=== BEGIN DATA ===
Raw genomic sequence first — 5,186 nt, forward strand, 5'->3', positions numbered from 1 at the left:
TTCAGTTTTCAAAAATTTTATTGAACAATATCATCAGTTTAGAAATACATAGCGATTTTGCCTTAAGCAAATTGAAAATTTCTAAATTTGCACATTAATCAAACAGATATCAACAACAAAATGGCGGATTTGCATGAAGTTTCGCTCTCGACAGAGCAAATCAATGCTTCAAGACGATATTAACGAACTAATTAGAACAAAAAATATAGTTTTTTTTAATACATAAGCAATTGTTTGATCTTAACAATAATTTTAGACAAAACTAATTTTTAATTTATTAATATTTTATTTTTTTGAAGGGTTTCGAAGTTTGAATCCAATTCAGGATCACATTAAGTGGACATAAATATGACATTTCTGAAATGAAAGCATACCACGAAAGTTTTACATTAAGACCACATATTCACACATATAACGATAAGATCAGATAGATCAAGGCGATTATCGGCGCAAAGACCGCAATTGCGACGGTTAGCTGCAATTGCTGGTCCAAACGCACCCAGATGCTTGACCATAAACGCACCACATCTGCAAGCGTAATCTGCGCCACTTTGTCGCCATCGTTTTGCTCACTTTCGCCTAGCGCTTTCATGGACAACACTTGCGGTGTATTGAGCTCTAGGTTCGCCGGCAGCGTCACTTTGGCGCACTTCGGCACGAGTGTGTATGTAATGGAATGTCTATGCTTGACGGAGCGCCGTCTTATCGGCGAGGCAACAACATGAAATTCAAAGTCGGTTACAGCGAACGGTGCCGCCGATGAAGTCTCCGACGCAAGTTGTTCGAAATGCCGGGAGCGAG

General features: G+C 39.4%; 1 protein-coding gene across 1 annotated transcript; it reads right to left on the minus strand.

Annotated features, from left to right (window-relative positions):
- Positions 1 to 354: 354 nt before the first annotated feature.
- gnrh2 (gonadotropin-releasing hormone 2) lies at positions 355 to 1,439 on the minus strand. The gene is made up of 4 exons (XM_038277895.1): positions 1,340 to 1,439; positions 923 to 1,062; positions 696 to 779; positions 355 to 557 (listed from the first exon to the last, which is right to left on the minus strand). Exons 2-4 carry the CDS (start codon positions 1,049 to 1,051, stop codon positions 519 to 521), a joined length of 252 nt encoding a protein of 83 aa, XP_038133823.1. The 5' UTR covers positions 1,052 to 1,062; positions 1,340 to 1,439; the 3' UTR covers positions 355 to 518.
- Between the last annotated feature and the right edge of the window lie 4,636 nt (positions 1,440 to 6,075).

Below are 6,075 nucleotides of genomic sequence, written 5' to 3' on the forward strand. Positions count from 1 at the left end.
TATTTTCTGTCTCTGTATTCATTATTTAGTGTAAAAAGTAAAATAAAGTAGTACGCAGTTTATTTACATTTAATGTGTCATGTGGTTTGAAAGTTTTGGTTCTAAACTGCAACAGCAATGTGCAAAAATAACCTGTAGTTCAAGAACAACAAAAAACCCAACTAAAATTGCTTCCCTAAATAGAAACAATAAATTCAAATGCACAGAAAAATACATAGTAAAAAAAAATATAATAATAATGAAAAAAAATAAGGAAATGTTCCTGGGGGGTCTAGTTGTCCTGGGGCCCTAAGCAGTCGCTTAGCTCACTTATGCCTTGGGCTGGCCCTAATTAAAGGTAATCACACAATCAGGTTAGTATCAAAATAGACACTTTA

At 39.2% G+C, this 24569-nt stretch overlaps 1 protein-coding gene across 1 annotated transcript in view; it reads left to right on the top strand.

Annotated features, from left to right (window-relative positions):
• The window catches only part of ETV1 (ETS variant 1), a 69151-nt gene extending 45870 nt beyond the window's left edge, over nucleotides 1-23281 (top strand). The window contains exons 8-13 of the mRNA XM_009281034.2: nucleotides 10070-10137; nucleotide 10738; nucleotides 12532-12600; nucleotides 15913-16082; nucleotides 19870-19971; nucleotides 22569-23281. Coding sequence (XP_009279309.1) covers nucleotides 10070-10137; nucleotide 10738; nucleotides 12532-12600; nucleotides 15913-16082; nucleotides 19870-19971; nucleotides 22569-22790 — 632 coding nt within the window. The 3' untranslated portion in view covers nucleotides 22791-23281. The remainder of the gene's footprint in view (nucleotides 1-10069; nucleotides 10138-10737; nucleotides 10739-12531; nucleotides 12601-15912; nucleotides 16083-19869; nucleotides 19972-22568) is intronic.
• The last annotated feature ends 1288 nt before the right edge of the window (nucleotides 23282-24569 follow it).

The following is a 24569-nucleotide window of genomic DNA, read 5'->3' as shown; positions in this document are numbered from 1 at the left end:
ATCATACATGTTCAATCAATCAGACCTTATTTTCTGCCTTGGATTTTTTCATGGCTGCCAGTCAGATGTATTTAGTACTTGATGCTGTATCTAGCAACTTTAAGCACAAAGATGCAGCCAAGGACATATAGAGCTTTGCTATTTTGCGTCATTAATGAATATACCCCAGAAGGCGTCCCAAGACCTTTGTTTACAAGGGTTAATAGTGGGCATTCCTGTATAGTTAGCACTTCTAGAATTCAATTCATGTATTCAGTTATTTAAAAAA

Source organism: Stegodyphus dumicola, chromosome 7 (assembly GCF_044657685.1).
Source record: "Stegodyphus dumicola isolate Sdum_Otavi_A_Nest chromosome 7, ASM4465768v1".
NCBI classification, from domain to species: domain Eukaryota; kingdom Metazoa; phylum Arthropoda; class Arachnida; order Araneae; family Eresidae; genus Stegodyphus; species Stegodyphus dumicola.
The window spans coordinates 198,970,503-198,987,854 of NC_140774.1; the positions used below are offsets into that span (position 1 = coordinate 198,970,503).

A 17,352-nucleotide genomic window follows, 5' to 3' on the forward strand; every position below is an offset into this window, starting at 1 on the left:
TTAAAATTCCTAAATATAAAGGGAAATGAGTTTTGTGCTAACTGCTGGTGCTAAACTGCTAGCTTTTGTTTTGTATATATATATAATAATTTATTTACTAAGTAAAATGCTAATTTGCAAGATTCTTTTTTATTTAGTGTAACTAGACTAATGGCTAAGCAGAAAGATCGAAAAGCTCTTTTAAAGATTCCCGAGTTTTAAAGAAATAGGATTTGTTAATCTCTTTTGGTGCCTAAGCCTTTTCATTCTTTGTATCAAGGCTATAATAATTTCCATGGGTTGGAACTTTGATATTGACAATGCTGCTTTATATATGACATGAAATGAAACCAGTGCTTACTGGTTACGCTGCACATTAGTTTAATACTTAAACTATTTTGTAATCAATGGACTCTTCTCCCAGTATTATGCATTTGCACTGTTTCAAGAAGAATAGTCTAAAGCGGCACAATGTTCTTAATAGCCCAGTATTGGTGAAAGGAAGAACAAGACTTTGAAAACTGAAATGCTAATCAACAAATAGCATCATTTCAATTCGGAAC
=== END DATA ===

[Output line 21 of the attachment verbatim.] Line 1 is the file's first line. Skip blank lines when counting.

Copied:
TTAAAATTCCTAAATATAAAGGGAAATGAGTTTTGTGCTAACTGCTGGTGCTAAACTGCTAGCTTTTGTTTTGTATATATATATAATAATTTATTTACTAAGTAAAATGCTAATTTGCAAGATTCTTTTTTATTTAGTGTAACTAGACTAATGGCTAAGCAGAAAGATCGAAAAGCTCTTTTAAAGATTCCCGAGTTTTAAAGAAATAGGATTTGTTAATCTCTTTTGGTGCCTAAGCCTTTTCATTCTTTGTATCAAGGCTATAATAATTTCCATGGGTTGGAACTTTGATATTGACAATGCTGCTTTATATATGACATGAAATGAAACCAGTGCTTACTGGTTACGCTGCACATTAGTTTAATACTTAAACTATTTTGTAATCAATGGACTCTTCTCCCAGTATTATGCATTTGCACTGTTTCAAGAAGAATAGTCTAAAGCGGCACAATGTTCTTAATAGCCCAGTATTGGTGAAAGGAAGAACAAGACTTTGAAAACTGAAATGCTAATCAACAAATAGCATCATTTCAATTCGGAAC